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Samsung has introduced a trio of new TV control systems for 2012.
First there's the second remote, complete with a touchpad for simpler navigation of web pages and Smart Hub menus. For the most part this remote works admirably, with just the right level of swiping sensitivity in the pad, an ergonomic weight and shape, and even a built-in mic that greatly enhances the usefulness of the TV's voice recognition system.
The only thing wrong with it, actually, is the way you have to press the pad to select an option or web link. Quite often when you try to do this you also slightly slide your finger across the pad, thus moving the on-screen cursor before you've selected the option you wanted.
The voice control system, meanwhile, is clever on two counts. First, it only activates after you bark out a special activation phrase - "Hi TV" is the default, but you can change this. This means it's extremely rare for the system to be activated accidentally by, say, sound from a programme or film you're watching.
The other strength of the voice system is that so long as you speak clearly, the set can recognise almost any words or phrases you can think of - extremely handy when it comes to inputting data into search fields on web pages.
Furthermore, as noted before, you can quietly talk your commands into the touchpad remote rather than always having to shout them. And we quickly discovered that the less loudly you have to speak, the less silly you feel!
The weakest link in the new control chain is the gesture control system. While the TV tracks movements of your hand surprisingly easily provided you take the time to set it up right, it struggles to work at all in low light, and it's really tricky to get the cursor on the screen to make small enough movements when you get close to a link you want to select.
The best thing about the gesture system is that in conjunction with the voice controls, it enables you to use the TV without needing to use a physical remote control at all. This, we'd say, is genuinely revolutionary.
The Smart Hub menus on the Samsung UE46ES8000 do an excellent job of making it easy to navigate your way through the huge amounts of content the TV has to offer, and the TV's set up menus are attractively designed too.
There are some organisational issues with the set up menus, though. For instance, the Game preset is tucked away in a set up menu rather than sitting with the other picture presets. There are also two separate Advanced picture menus when one would have been more sensible.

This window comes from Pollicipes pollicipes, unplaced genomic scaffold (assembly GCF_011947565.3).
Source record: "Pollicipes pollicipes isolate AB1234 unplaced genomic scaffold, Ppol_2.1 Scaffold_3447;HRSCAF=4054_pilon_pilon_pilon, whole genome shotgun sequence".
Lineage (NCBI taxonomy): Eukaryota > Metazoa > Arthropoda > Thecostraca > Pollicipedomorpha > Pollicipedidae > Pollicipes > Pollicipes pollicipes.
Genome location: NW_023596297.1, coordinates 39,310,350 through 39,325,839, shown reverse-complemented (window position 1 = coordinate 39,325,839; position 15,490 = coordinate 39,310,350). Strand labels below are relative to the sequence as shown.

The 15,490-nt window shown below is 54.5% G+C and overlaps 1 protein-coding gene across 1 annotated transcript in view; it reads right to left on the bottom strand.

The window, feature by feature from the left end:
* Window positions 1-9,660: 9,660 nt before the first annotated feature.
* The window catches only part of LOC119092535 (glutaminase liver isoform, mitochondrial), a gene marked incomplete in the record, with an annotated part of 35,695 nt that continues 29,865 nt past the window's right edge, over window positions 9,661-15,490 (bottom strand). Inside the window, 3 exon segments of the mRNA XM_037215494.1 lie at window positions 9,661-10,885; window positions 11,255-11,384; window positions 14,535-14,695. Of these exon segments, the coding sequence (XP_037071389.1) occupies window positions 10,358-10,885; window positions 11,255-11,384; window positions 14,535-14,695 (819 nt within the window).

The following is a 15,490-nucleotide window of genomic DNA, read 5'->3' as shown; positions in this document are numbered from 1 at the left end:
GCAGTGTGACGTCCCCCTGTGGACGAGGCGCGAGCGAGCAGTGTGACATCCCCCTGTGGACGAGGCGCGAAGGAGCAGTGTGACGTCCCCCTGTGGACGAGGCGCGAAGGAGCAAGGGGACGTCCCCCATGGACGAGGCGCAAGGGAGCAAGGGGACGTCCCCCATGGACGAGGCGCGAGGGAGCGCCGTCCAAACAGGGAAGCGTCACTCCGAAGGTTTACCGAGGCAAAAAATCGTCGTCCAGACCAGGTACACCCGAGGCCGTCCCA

Samsung has arguably tried to do almost too much with its control innovations for one generational leap, and the gesture control system feels like it's been introduced before it was quite ready.
But still, after a little experimentation the good about Samsung's latest operating system far exceeds the bad.
Accompanying the Samsung UE46ES8000's mostly excellent post-calibration pictures is a passable audio performance. As usual with such skinny TVs, there's neither enough bass nor enough dynamic range to really let it sing with action scenes.
But the mid-range is decently open, so that the speakers seldom sound harsh or muddy, and treble detailing is strong.
By today's standards, £1,900/$3,000 is a substantial amount to have to find for a 46-inch TV. But the Samsung UE46ES8000 is, after all, a flagship TV. In fact, it's a Samsung flagship TV, which means it comes sporting more bells, whistles, innovations and design prowess than you get from probably any other brand right now.
John has been writing about home entertainment technology for more than two decades - an especially impressive feat considering he still claims to only be 35 years old (yeah, right). In that time he’s reviewed hundreds if not thousands of TVs, projectors and speakers, and spent frankly far too long sitting by himself in a dark room.